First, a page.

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Advanced Required Minimum Distribution Planning

I doubt the main point post will apply to many people reading this blog, but as I stated this blog was also started to highlight some of my research and planning experience.

This idea may seem foreign to many, but I’d love to discuss it with anyone and everyone.  This post is for those that don’t need their Required Minimum Distribution.

Brief Introduction to Required Minimum Distributions

As you may or may not be aware most retirement and qualified account have Required Minimum Distributions sometimes referred to as Minimum Required Distributions (MRDs).

Since this is a brief introduction to RMDs I will let the people who make the rules (i.e. IRS) provide us with their definition,

Required Minimum Distributions (RMDs) generally are minimum amounts that a retirement plan account owner must withdraw annually starting with the year that he or she reaches 70 ½ years of age or, if later, the year in which he or she retires. However, if the retirement plan account is an IRA or the account owner is a 5% owner of the business sponsoring the retirement plan, the RMDs must begin once the account holder is age 70 ½, regardless of whether he or she is retired.

Retirement plan participants and IRA owners are responsible for taking the correct amount of RMDs on time every year from their accounts, and they face stiff penalties for failure to take RMDs.

When a retirement plan account owner or IRA owner dies before RMDs have begun, different RMD rules apply to the beneficiary of the account or IRA. Generally, the entire amount of the owner’s benefit must be distributed to the beneficiary who is an individual either (1) within 5 years of the owner’s death, or (2) over the life of the beneficiary starting no later than one year following the owner’s death. See Publication 590 , Individual Retirement Arrangements (IRAs), for complete details on when beneficiaries must start receiving RMDs.

I have written about What to do If you Forget your RMD? and How 2009 RMDs are suspended, but if you have any questions please leave a comment.

But I am Turning 70 1/2 and Don’t Need my Required Minimum Distributions – What do I do?

As I stated earlier, this is used just for those seniors who do not need their RMDs.  In my example we had a 70 year old female in good health (great woman!).  She has plenty of assets and income, but now she has a $400,000 IRA which is now going to start throwing off forced income.  I used the handy tool at to get her RMD Schedule assuming a 5% growth rate.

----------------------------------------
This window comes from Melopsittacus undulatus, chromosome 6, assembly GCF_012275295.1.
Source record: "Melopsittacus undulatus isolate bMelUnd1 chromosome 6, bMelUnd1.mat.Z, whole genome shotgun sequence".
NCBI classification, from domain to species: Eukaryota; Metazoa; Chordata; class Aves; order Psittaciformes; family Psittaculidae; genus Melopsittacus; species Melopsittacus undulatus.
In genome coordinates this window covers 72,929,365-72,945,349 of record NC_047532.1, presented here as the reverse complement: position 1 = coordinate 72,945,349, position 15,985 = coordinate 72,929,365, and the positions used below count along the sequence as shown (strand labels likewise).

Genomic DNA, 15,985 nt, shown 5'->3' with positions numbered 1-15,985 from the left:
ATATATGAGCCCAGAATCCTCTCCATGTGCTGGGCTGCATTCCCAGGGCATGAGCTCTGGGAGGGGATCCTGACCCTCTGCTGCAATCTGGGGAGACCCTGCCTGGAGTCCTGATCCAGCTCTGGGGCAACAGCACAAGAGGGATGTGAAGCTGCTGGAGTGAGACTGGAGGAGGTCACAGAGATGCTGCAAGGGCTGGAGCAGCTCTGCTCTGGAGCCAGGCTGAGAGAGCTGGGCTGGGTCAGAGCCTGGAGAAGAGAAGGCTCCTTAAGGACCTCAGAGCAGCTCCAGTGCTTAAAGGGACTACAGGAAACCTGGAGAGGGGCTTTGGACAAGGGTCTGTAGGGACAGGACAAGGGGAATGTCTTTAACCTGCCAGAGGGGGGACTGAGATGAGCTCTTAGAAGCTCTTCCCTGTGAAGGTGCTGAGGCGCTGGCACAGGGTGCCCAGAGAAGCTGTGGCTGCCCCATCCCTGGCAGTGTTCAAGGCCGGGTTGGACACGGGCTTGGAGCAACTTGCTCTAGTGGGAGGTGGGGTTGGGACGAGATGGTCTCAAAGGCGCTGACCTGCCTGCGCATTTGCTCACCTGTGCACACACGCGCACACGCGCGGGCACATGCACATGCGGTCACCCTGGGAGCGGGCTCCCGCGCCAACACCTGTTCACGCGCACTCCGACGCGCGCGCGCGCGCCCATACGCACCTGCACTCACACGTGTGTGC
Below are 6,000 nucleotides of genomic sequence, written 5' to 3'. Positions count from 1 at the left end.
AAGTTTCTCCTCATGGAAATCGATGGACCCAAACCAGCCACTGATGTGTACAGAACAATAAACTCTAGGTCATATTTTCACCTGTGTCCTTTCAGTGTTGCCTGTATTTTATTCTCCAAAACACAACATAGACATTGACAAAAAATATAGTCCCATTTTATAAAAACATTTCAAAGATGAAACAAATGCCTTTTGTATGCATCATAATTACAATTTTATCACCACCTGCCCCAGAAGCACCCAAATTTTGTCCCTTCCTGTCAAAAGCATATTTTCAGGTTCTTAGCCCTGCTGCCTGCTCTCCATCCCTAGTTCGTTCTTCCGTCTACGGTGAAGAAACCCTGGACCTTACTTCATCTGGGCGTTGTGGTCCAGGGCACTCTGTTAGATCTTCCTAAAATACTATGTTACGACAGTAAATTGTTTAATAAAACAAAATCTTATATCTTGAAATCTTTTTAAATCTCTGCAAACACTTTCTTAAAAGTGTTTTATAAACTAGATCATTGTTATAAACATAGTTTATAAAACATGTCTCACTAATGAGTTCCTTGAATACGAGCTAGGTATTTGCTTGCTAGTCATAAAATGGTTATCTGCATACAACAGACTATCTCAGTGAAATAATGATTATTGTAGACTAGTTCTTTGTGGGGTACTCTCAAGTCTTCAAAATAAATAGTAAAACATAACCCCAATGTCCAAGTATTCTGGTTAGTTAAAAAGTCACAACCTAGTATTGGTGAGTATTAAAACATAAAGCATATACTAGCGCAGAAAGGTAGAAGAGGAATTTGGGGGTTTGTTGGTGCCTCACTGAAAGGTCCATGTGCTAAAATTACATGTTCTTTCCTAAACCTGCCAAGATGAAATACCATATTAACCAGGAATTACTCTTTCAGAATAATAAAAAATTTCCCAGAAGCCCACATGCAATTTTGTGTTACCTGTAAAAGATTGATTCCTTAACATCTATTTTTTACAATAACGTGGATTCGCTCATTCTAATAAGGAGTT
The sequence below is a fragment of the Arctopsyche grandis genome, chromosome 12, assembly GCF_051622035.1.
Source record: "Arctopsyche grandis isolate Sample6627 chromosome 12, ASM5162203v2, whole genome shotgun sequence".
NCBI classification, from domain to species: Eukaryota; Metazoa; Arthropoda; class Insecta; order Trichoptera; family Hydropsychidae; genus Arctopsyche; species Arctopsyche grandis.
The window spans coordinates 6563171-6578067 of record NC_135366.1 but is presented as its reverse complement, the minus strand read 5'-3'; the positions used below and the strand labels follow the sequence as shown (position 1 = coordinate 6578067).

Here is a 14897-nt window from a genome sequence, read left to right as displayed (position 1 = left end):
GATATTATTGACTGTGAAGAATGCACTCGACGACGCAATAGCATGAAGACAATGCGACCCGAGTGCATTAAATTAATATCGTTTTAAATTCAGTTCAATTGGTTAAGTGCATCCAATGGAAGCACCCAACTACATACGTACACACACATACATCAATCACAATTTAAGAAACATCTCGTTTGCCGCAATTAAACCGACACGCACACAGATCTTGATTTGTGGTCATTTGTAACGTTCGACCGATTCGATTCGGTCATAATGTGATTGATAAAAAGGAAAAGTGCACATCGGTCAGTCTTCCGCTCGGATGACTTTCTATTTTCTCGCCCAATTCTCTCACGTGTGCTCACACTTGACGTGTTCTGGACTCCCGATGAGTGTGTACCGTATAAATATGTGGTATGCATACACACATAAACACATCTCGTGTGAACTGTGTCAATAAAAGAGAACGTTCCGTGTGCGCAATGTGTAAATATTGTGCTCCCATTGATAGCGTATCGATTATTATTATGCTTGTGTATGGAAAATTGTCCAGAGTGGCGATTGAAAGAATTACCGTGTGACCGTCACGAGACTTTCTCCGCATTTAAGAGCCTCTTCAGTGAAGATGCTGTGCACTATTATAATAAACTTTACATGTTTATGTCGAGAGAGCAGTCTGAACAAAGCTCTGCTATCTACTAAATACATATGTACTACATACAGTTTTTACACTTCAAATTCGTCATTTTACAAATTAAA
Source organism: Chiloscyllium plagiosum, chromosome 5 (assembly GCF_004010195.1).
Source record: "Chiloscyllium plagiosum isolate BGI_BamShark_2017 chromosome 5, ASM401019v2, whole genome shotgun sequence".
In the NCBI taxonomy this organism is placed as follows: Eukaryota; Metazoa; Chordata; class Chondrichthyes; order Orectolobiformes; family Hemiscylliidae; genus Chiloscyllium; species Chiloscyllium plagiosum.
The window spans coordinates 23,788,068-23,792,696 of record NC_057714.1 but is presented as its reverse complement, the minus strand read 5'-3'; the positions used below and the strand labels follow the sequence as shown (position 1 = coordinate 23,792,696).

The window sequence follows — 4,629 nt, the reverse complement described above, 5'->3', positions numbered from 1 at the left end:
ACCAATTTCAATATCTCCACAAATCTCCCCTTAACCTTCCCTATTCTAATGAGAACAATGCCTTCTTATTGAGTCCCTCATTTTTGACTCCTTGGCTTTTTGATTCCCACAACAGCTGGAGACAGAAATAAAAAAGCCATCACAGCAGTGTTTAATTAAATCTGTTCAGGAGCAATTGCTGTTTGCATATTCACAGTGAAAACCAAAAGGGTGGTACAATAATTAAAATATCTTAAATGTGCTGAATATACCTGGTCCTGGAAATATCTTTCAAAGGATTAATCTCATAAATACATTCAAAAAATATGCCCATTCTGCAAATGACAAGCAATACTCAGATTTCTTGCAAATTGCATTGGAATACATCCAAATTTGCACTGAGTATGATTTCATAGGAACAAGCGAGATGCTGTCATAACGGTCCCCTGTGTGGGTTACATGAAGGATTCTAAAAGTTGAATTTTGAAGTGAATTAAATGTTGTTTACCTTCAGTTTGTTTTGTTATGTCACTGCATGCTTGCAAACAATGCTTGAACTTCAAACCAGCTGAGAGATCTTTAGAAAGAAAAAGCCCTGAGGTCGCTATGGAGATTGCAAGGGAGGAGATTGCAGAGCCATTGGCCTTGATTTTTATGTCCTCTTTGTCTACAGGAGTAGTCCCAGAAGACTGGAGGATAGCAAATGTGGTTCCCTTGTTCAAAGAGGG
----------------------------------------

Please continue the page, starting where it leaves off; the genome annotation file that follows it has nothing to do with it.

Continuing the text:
This Woman will have an RMD of almost $16,000 and will slowly increase to $32,000 at age 89.  Remember she does not need this additional income, so it will go into a savings account or investment account paying taxes every year.  So what did I  recommend?

I took a net of $10,000 and purchased a Guaranteed Universal Permanent Life Insurance Policy.  This policy does not have any cash value but purchases a guaranteed death benefit of almost $400,000.  Why did I use $10,000? Because our lady will have to pay taxes on her RMD at ordinary income rates so we don’t really have $16,000; further, her account may go up or down and I am not trying to be aggressive.

This policy can be owned either by the decedent (but it will be included in her taxable estate) or by Irrevocable Life Insurance Trust (ILIT – which allows the Death benefit not to be included in her estate and gives control way past after death).  This flies right in the face of those term and invest the difference people because in most states (in NY specifically) you can only sell a term policy to age 80.  What happens if she lives to 81?  I have left off the math so far, but happy to break out the math if anyone has an interest.

This estate plan was not sold yet, but was one of many we discussed with her.  Before trying anything this sophisticated check with your legal or financial professional.

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